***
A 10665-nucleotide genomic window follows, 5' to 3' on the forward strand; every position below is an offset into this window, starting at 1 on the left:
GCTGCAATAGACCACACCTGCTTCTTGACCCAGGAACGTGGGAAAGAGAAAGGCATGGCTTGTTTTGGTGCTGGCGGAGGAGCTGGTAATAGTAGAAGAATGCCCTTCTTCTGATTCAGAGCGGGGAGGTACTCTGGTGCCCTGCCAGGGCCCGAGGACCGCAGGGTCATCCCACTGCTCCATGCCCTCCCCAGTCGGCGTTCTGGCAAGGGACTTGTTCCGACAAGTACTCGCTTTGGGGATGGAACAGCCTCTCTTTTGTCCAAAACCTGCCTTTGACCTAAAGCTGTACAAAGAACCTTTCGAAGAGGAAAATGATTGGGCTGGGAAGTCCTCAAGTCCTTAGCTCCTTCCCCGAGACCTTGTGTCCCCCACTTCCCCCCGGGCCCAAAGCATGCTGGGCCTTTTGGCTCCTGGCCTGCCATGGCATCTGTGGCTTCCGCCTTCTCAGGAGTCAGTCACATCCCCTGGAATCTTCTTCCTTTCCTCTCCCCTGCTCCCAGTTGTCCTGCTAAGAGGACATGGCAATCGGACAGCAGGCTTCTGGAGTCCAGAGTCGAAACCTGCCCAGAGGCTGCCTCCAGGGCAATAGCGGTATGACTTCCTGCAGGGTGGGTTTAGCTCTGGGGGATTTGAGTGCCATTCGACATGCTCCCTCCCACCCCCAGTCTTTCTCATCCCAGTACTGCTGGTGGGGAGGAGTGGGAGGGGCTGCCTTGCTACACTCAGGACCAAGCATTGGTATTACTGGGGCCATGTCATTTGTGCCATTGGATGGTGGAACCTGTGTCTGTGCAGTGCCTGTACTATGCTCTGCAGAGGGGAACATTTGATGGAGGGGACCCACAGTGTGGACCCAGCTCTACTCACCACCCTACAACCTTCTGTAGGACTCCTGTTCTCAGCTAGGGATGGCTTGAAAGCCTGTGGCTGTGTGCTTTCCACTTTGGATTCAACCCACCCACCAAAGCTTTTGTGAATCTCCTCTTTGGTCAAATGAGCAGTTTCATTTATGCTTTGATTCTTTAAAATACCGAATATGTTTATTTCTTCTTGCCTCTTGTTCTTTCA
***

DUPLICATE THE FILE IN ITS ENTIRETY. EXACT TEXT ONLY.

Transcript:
A 10665-nucleotide genomic window follows, 5' to 3' on the forward strand; every position below is an offset into this window, starting at 1 on the left:
GCTGCAATAGACCACACCTGCTTCTTGACCCAGGAACGTGGGAAAGAGAAAGGCATGGCTTGTTTTGGTGCTGGCGGAGGAGCTGGTAATAGTAGAAGAATGCCCTTCTTCTGATTCAGAGCGGGGAGGTACTCTGGTGCCCTGCCAGGGCCCGAGGACCGCAGGGTCATCCCACTGCTCCATGCCCTCCCCAGTCGGCGTTCTGGCAAGGGACTTGTTCCGACAAGTACTCGCTTTGGGGATGGAACAGCCTCTCTTTTGTCCAAAACCTGCCTTTGACCTAAAGCTGTACAAAGAACCTTTCGAAGAGGAAAATGATTGGGCTGGGAAGTCCTCAAGTCCTTAGCTCCTTCCCCGAGACCTTGTGTCCCCCACTTCCCCCCGGGCCCAAAGCATGCTGGGCCTTTTGGCTCCTGGCCTGCCATGGCATCTGTGGCTTCCGCCTTCTCAGGAGTCAGTCACATCCCCTGGAATCTTCTTCCTTTCCTCTCCCCTGCTCCCAGTTGTCCTGCTAAGAGGACATGGCAATCGGACAGCAGGCTTCTGGAGTCCAGAGTCGAAACCTGCCCAGAGGCTGCCTCCAGGGCAATAGCGGTATGACTTCCTGCAGGGTGGGTTTAGCTCTGGGGGATTTGAGTGCCATTCGACATGCTCCCTCCCACCCCCAGTCTTTCTCATCCCAGTACTGCTGGTGGGGAGGAGTGGGAGGGGCTGCCTTGCTACACTCAGGACCAAGCATTGGTATTACTGGGGCCATGTCATTTGTGCCATTGGATGGTGGAACCTGTGTCTGTGCAGTGCCTGTACTATGCTCTGCAGAGGGGAACATTTGATGGAGGGGACCCACAGTGTGGACCCAGCTCTACTCACCACCCTACAACCTTCTGTAGGACTCCTGTTCTCAGCTAGGGATGGCTTGAAAGCCTGTGGCTGTGTGCTTTCCACTTTGGATTCAACCCACCCACCAAAGCTTTTGTGAATCTCCTCTTTGGTCAAATGAGCAGTTTCATTTATGCTTTGATTCTTTAAAATACCGAATATGTTTATTTCTTCTTGCCTCTTGTTCTTTCA